LDAP vs SSO: What’s the Difference?

Written by Vince Lujan on May 14, 2019

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With so many sub-categories in the identity and access management (IAM) space, some clarity around their respective use cases would be helpful. After all, managing modern networks can be difficult and you want to have the best tools for the job. In this blog post, let’s compare SSO versus LDAP and discuss a few use cases.

LDAP Explained

The Lightweight Directory Access Protocol, otherwise known as LDAP, is one of the oldest user authentication protocols in use today for computer systems. It was created in 1992 by a student (at the time) named Tim Howes and his colleagues at the University of Michigan.

LDAP was designed to connect users to systems throughout the university back in the early days of the Internet. Prior to that, the University of Michigan leveraged the X.500 directory access protocol (DAP) to reach a similar end.

Fast forward to modern times and LDAP has proven to be highly effective. Not only has it remained a standard for user authentication, but it also inspired the creation of OpenLDAP™ and Microsoft® Active Directory® (AD)—two powerful on-prem identity provider (IdP) platforms.

Despite being designed for on-prem networks of legacy systems, the nearly thirty-year-old protocol has even made the shift to the cloud, and can now be delivered as a service. Thus, IT organizations are able to leverage LDAP functionality, without anything on-prem.

LDAP has primarily been used to authenticate user access to legacy systems and applications. More recently, LDAP has also been used to authenticate user access to DevOps tools such as Jenkins® and Kubernetes®.

Its flexible schema makes LDAP perfect for storing a wide variety of user attributes and permissions, which is basically the core of IAM. In fact, if an organization only leverages the LDAP protocol for authentication, then a solution like OpenLDAP might be the only IAM platform required.

However, web applications do not generally leverage the LDAP protocol for authentication, which brings us to SSO.

SSO Defined

Web application single sign-on (SSO) solutions leverage the Secure Assertion Markup Language (SAML) to securely authenticate user access to cloud-based apps. As web applications emerged in the early 2000s, they were difficult to manage directly with traditional LDAP-based infrastructure or Microsoft Active Directory.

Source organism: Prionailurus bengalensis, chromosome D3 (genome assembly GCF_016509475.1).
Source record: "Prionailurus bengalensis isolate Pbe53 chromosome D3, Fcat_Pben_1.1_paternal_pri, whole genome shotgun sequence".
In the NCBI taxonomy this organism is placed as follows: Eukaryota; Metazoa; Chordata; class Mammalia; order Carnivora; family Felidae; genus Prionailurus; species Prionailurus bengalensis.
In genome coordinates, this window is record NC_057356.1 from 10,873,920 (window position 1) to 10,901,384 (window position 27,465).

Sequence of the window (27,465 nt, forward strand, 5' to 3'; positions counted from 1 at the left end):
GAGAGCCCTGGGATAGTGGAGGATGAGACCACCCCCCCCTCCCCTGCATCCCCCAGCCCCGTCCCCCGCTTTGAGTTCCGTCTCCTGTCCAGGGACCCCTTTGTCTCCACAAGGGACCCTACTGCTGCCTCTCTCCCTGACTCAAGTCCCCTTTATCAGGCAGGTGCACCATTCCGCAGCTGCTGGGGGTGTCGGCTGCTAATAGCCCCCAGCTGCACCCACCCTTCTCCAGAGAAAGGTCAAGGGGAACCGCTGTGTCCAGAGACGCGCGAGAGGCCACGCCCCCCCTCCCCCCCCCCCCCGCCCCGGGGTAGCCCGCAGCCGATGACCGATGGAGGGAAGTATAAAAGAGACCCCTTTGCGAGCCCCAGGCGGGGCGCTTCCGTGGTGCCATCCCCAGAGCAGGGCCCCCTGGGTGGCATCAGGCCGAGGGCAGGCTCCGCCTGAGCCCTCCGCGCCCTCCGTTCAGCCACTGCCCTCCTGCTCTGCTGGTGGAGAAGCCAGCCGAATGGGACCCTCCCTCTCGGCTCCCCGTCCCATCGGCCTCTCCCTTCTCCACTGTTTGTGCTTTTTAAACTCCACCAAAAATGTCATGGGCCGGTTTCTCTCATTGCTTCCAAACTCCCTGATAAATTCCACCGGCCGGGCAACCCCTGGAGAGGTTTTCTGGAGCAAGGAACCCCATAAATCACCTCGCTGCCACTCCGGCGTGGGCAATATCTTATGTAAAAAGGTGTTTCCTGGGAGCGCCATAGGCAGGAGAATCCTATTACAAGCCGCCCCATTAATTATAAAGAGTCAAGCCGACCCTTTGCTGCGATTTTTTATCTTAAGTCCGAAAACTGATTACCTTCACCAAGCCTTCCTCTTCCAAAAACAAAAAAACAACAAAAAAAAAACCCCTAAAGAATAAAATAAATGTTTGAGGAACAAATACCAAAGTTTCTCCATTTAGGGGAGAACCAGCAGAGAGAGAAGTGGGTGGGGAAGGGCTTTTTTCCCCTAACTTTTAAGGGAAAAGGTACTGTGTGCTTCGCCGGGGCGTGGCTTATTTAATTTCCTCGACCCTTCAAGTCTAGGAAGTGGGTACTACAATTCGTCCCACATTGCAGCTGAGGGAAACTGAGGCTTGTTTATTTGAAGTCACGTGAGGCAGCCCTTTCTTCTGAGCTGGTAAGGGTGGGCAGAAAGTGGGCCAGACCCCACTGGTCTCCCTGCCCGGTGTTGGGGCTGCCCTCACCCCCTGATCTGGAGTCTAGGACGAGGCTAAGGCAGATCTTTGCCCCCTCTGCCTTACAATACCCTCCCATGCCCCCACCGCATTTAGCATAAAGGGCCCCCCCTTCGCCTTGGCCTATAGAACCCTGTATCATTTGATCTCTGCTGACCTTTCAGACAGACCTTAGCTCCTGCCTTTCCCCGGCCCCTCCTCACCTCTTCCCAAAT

IT admins struggled to connect their on-prem IdP (usually AD) to web applications via LDAP, Kerberos, or proprietary Microsoft APIs. As a result, developers created a new secure authentication protocol to bridge the gap between on-prem and the cloud.

SAML was the result, and it effectively created a new category of IAM solution known as Identity-as-a-Service (IDaaS) a few years later.

However, it’s interesting to note that while LDAP can play the role of a core IdP for an IT organization, SAML is often added on to existing IdPs. This is because the primary goal of SAML-based solutions is to extend traditional directory services functionality to cloud-based applications.

In practice, IT admins often layer SSO solutions on top of their on-prem AD infrastructure. As a result, IT organizations can continue to leverage LDAP-based resources on-prem with added support for web applications via SAML.

Challenges with SSO and LDAP

Traditional SSO solutions and LDAP are great at connecting users to their respective applications. However, implementing SSO and LDAP has historically been a give and take relationship for IT admins.

For one, traditional LDAP setups are on-prem implementations that can be challenging to implement and maintain. Consequently, admins have been forced to invest a lot of time and effort to support them.

Further, legacy directory services solutions that are based upon LDAP (i.e., AD and OpenLDAP) struggle with cross-platform system environments, web and disparate on-prem applications, cloud infrastructure at AWS and GCP®, physical and virtual file storage, and remote networks. So, SSO solutions are often one of many siloed directory services extensions required in traditional AD or OpenLDAP environments.

In other words, while LDAP and SSO might solve part of the IAM puzzle in modern organizations, the bigger picture is far more complex.

SSO and LDAP Reborn

sso and ldap

What modern IT admins need is a reimagination of traditional IAM solutions altogether. One that combines what used to be a wide array of disparate IAM categories into a single cloud-based directory service.

The goal is to provide users with a single, secure set of credentials that they can leverage to gain access to virtually any IT resource—without anything on-prem and without multiple solutions. In doing so, admins can connect users to virtually any IT resource from the cloud.

This is achievable with JumpCloud Directory Platform, which offers True Single Sign-On™ from the cloud.

Sign up for a JumpCloud Free account and check out our SSO and LDAP functionality platform first hand. We offer 10 users and 10 devices free to help get you started. If you need to dig deeper into SSO vs LDAP for your environment, contact us for additional information.

You can also browse our Knowledge Base or YouTube page for supplemental information, or request a personalized demo with a member of the JumpCloud team.

Vince Lujan

Vince is a writer and video specialist at JumpCloud. Originally from the horse capital of New Mexico, Corrales, he has lived in Boulder, Colorado for three years. When Vince is not developing content for JumpCloud, he can usually be found at the Boulder Creek.

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